Wanna know the strangest thing about today?

It’s not that the goddam Tampa Bay Devil Rays are about to play in the World Series, giving their legion of faux fans at least a few more hours to learn all the players’ names before first pitch.

It’s that just little more than 48 hours ago, the Boston Red Sox lost game seven of the ALCS, and I feel perfectly fine.

No bruised knuckles. No churning abdominal pains. No hangover like thunder cracking across my head. No bloodshot eyes. No tear-stained cheeks. No dried vomit in my beard or on the floor. No bullet holes in the wall. No punched-out holes in the ceiling. No glass shards. No search warrants. No dirty looks from the neighbors. No leg-buckling torment threatening to pull me into the earth’s core.

I feel quite f@#king awesome, to be perfectly frank. I’m at peace with the world and the Red Sox’ place in it.

I think that’s a big step for me. And I guess it’s just another fringe benefit of the magic of 2004.

Look, like most of you who stumble through this site on a daily basis, I was baptized into Red Sox fandom as a kid. It was day games with Dad, Chuck Rainey baseball cards in my schoolbag and diggin’ on the channel 38 telecasts, back when televised baseball was free. But it came with one caveat, repeated time and time again by my dad, my mother, my grandparents, my aunts, my uncles, my older cousins and the guy who ran Dute’s delicatessen on Center Street in Westie: They’ll always break your heart.

After a while, I began to believe it. And expect it. And brace for it. But it didn’t stop me from crumbling into a million tiny pieces those few times they came justthisclose. In 1986, when the Mets closed us out in game seven, I literally dropped to the floor in a crumpled heap, as my friends wondered aloud if they should call 911 or just divvy up the beers I was gonna drink. They chose the beers.

It didn’t get much better through the next decade. The Yankees got stronger. We kept scuffling–a couple first-round exits from the playoffs interspersed with some truly miserable seasons (Dante Bichette, anyone?). Things looked promising in 1999, the Year of the Pedro, but we used up every ounce of magic when Troy O’Leary went all Hulkamania on the Injuns in the ALDS.

Then came the 2003 ALCS.

You were there. You know how it felt. I happened to be on a business trip, in a crowded hotel bar in New Jersey, my insides literally burning as the Sox went up in the early half of game seven. When’s the other shoe gonna drop? I kept thinking. Because it had to. Because that’s the only way I knew these things could end.

Later in the game, when Wells came in and served a meatball to Ortiz, I scampered back to my room. I had to be alone for the last few innings. I kept the lights off, the TV on, and called my dad, because I needed him to walk me through this. It was so close, I remember telling him, that it couldn’t be real. It couldn’t be happening. And a few Grady Little non-maneuvers later, it wasn’t. When Wakefield came in, I felt physically ill. I knew we couldn’t hold them off forever. And I slipped under the covers and watched it slowly fade to black.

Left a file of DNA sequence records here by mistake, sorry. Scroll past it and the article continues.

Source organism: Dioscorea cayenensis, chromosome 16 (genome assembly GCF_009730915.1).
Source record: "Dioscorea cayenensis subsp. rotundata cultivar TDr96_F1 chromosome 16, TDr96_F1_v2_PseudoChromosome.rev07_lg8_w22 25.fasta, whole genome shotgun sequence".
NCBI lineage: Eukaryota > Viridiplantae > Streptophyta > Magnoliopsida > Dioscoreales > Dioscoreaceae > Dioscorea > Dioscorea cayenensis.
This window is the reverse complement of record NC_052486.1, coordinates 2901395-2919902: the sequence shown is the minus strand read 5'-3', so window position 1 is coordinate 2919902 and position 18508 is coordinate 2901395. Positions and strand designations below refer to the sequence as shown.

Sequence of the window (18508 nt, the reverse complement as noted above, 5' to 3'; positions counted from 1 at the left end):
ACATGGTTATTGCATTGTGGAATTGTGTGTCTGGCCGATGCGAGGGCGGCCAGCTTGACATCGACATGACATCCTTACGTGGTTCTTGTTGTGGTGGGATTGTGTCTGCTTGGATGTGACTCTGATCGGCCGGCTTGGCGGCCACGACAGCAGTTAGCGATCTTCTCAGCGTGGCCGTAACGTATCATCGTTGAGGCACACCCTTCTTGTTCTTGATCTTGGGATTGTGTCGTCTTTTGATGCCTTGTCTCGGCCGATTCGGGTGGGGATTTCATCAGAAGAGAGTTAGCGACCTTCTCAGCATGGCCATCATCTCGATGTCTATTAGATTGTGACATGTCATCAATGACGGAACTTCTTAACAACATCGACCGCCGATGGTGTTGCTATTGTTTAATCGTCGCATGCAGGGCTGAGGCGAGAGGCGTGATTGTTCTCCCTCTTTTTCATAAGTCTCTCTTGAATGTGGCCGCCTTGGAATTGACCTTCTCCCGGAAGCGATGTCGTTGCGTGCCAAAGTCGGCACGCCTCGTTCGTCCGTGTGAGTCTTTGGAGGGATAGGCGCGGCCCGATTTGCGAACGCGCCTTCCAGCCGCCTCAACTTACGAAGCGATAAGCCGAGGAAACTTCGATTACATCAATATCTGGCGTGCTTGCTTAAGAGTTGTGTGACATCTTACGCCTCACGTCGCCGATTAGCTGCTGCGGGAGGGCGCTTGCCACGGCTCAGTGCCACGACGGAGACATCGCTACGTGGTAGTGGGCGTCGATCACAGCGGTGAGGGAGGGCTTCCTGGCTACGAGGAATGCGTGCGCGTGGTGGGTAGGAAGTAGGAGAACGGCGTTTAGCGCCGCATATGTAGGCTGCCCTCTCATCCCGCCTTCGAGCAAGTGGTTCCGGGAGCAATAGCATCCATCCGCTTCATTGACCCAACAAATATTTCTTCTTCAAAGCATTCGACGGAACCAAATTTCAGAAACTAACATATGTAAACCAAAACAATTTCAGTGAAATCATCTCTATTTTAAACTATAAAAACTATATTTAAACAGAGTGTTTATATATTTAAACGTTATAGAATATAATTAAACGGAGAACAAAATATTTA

But I couldn’t sleep. Tossed and turned all night, waking up, pacing, chugging water, staring out the window onto the Jersey turnpike. In enemy territory, I couldn’t escape it. The headlines, the street talk, it had my head spinning. The four hour train ride back to Boston felt like six weeks in a box car with a dozen naked hobos. My head against the glass. Eyes glazed over. Stomach knotted. Head burning furiously with what might have been.

It was a game, I kept telling myself. A f@#king game. But I was sick over it. And it went on for days. Weeks. I didn’t want to eat or sleep. I just kept thinking of how close we came. And it’s all we talked about in the bars and offices and on talk radio, because we needed to talk about it to keep ourselves from jumping off the roof. My Dad even went so far as attempting an intervention on my behalf, calling me night after night to make sure I was still alive, that I hadn’t taken a busload of hostages, reminding me, “Son, the players have all gone back home to their mansions. No need to give yourself an ulcer over this.”

Hard to believe that just one year later, after being pushed to the brink of therapy and full mental collapse, eveything changed. The whole world flipped upside-down.

All of a sudden, “wait ’til next year” wasn’t some half-assed thing you said to talk yourself down from the Longfellow Bridge. It really meant something. That they weren’t always gonna break your heart. That some times, when the stars aligned and everything clicked into place, some truly amazing shit could happen.

The fact that it happened again just three seasons later? That was gravy. Still bloody spectacular, mind you, but by that point, my soul was already healed.

So this year, as the Sox walked off the field and the Rays got their group-hug on, I simply shut off the TV, finished off a glass of bourbon, read a few pages of a book, then shut off the light and went to bed. Disappointed? Hell, yes. But no screaming, no fists flailing, no sirens blazing down the street to see just what the f@#k I’d done this time.

No reason to, really. Because I know that next year, it really could be us heading off to the World Series.